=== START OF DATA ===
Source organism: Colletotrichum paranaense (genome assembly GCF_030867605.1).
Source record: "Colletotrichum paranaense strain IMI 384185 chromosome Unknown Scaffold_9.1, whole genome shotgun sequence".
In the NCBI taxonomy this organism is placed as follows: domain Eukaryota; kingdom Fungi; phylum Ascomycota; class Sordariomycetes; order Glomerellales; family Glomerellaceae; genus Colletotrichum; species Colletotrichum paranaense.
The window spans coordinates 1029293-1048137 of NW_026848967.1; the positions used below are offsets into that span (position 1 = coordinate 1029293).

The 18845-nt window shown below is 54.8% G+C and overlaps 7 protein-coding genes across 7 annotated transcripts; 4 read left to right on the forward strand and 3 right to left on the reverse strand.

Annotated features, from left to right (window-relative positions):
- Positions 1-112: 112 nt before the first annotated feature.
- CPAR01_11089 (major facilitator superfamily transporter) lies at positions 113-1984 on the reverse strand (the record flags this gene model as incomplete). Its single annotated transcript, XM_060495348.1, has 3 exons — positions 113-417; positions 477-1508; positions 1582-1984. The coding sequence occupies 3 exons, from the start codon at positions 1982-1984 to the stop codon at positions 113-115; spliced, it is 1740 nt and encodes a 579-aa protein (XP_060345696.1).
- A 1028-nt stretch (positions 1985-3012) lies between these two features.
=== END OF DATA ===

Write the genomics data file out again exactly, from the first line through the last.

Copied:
Source organism: Colletotrichum paranaense (genome assembly GCF_030867605.1).
Source record: "Colletotrichum paranaense strain IMI 384185 chromosome Unknown Scaffold_9.1, whole genome shotgun sequence".
In the NCBI taxonomy this organism is placed as follows: domain Eukaryota; kingdom Fungi; phylum Ascomycota; class Sordariomycetes; order Glomerellales; family Glomerellaceae; genus Colletotrichum; species Colletotrichum paranaense.
The window spans coordinates 1029293-1048137 of NW_026848967.1; the positions used below are offsets into that span (position 1 = coordinate 1029293).

The 18845-nt window shown below is 54.8% G+C and overlaps 7 protein-coding genes across 7 annotated transcripts; 4 read left to right on the forward strand and 3 right to left on the reverse strand.

Annotated features, from left to right (window-relative positions):
- Positions 1-112: 112 nt before the first annotated feature.
- CPAR01_11089 (major facilitator superfamily transporter) lies at positions 113-1984 on the reverse strand (the record flags this gene model as incomplete). Its single annotated transcript, XM_060495348.1, has 3 exons — positions 113-417; positions 477-1508; positions 1582-1984. The coding sequence occupies 3 exons, from the start codon at positions 1982-1984 to the stop codon at positions 113-115; spliced, it is 1740 nt and encodes a 579-aa protein (XP_060345696.1).
- A 1028-nt stretch (positions 1985-3012) lies between these two features.